Google, an early investor in LendingClub, is using the online platform to help it sell more services to businesses.
The search-engine giant plans to provide as much as $600,000 of financing to companies that distribute its line of workplace technology, according to a statement today. The two- year loans will be arranged and serviced by LendingClub, which connects borrowers with investors who want to fund them.
"It's a way for Google to provide longer-term capital that can help their partners do more ambitious investments," LendingClub Chief Executive Officer Renaud Laplanche said in a phone interview.
Like rivals Apple Inc. and Amazon.com Inc., Mountain View, California-based Google is pushing further into the business market to bolster revenue growth. Its Google for Work unit adapts services that were first designed for consumers, such as Gmail, maps and Android software, for business uses.
The unsecured loans will be interest-only for the first year. Rates will be fixed at 5 percent for the first 12 months and reset higher or lower after that depending on performance, Laplanche said. The maximum rate in the second year will be 9.99 percent.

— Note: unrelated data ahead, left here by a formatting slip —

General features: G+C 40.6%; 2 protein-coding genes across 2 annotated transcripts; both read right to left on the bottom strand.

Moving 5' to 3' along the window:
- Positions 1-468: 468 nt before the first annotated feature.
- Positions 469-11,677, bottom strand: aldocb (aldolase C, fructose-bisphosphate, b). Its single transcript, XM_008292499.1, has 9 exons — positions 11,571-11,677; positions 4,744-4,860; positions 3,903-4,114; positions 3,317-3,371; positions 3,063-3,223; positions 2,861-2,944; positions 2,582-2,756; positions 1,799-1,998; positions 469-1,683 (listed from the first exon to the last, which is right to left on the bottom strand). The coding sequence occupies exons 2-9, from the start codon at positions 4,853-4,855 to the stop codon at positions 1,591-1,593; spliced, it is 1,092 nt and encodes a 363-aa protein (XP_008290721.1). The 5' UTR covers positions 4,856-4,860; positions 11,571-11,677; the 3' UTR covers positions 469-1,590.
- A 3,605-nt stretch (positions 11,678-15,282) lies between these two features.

The repayment schedule is designed to support Google for Work's reseller partners. Funds can be used to hire new staff, pay for business development and invest in other growth opportunities. Shannon Newberry, a spokeswoman for Google, declined to comment beyond today's statement.
The partnership also will help San Francisco-based LendingClub, which has surged 48 percent since its initial public offering last month. The company has been diversifying beyond personal loans that people use to consolidate credit-card debt, repair homes and pay for vacations, among other things. It began offering small-business loans last year and has partnered with banks to attract more borrowers.
LendingClub opened in 2007. Google joined other investors to buy a minority stake in the company during a fundraising round in 2013. Laplanche said in an interview then that the deal was intended to lead to "more ambitious projects."
Google for Work has about 10,000 partners, including resellers, consultants and system integrators. Laplanche said he wasn't aware of any cap on how much money Google may provide in what the companies are calling a pilot program. The search- engine operator had more than $60 billion in cash and short-term investments at the end of September.
LendingClub advanced 5.6 percent to $22.23 at 3:04 p.m. in New York. Google rose 0.4 percent.